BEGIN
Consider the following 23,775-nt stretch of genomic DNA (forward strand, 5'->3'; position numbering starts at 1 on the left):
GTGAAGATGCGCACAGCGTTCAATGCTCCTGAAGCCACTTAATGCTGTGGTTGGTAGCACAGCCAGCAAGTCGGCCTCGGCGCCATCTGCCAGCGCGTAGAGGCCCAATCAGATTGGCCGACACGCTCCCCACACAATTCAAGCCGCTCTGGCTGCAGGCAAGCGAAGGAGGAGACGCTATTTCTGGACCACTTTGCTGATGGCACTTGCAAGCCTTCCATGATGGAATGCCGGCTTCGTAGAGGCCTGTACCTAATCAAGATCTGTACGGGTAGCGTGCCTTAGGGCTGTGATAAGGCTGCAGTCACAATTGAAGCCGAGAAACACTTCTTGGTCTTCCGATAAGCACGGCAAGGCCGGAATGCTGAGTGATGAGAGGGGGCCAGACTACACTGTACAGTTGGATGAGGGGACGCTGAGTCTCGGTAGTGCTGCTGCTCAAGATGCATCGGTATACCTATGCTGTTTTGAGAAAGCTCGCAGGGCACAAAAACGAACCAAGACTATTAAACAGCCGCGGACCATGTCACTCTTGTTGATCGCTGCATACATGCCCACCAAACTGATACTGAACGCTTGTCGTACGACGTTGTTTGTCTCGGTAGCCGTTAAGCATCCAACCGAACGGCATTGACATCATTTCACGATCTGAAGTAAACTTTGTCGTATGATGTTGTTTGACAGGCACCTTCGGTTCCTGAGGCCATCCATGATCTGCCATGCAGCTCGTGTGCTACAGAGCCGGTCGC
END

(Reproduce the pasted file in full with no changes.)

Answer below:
Consider the following 23,775-nt stretch of genomic DNA (forward strand, 5'->3'; position numbering starts at 1 on the left):
GTGAAGATGCGCACAGCGTTCAATGCTCCTGAAGCCACTTAATGCTGTGGTTGGTAGCACAGCCAGCAAGTCGGCCTCGGCGCCATCTGCCAGCGCGTAGAGGCCCAATCAGATTGGCCGACACGCTCCCCACACAATTCAAGCCGCTCTGGCTGCAGGCAAGCGAAGGAGGAGACGCTATTTCTGGACCACTTTGCTGATGGCACTTGCAAGCCTTCCATGATGGAATGCCGGCTTCGTAGAGGCCTGTACCTAATCAAGATCTGTACGGGTAGCGTGCCTTAGGGCTGTGATAAGGCTGCAGTCACAATTGAAGCCGAGAAACACTTCTTGGTCTTCCGATAAGCACGGCAAGGCCGGAATGCTGAGTGATGAGAGGGGGCCAGACTACACTGTACAGTTGGATGAGGGGACGCTGAGTCTCGGTAGTGCTGCTGCTCAAGATGCATCGGTATACCTATGCTGTTTTGAGAAAGCTCGCAGGGCACAAAAACGAACCAAGACTATTAAACAGCCGCGGACCATGTCACTCTTGTTGATCGCTGCATACATGCCCACCAAACTGATACTGAACGCTTGTCGTACGACGTTGTTTGTCTCGGTAGCCGTTAAGCATCCAACCGAACGGCATTGACATCATTTCACGATCTGAAGTAAACTTTGTCGTATGATGTTGTTTGACAGGCACCTTCGGTTCCTGAGGCCATCCATGATCTGCCATGCAGCTCGTGTGCTACAGAGCCGGTCGC